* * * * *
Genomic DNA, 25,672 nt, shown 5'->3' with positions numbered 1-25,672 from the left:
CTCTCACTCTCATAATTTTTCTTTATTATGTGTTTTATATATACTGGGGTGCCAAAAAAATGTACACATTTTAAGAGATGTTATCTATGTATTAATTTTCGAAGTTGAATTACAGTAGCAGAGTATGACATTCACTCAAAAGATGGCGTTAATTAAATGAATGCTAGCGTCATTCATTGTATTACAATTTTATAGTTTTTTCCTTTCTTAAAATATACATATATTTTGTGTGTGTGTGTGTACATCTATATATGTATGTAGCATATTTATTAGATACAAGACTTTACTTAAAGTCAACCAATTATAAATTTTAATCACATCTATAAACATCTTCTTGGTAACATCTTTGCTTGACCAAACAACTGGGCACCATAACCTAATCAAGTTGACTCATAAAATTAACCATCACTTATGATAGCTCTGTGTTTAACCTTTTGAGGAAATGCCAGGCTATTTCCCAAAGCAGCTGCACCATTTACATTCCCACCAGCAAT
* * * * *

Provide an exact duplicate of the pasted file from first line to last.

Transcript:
Genomic DNA, 25,672 nt, shown 5'->3' with positions numbered 1-25,672 from the left:
CTCTCACTCTCATAATTTTTCTTTATTATGTGTTTTATATATACTGGGGTGCCAAAAAAATGTACACATTTTAAGAGATGTTATCTATGTATTAATTTTCGAAGTTGAATTACAGTAGCAGAGTATGACATTCACTCAAAAGATGGCGTTAATTAAATGAATGCTAGCGTCATTCATTGTATTACAATTTTATAGTTTTTTCCTTTCTTAAAATATACATATATTTTGTGTGTGTGTGTGTACATCTATATATGTATGTAGCATATTTATTAGATACAAGACTTTACTTAAAGTCAACCAATTATAAATTTTAATCACATCTATAAACATCTTCTTGGTAACATCTTTGCTTGACCAAACAACTGGGCACCATAACCTAATCAAGTTGACTCATAAAATTAACCATCACTTATGATAGCTCTGTGTTTAACCTTTTGAGGAAATGCCAGGCTATTTCCCAAAGCAGCTGCACCATTTACATTCCCACCAGCAAT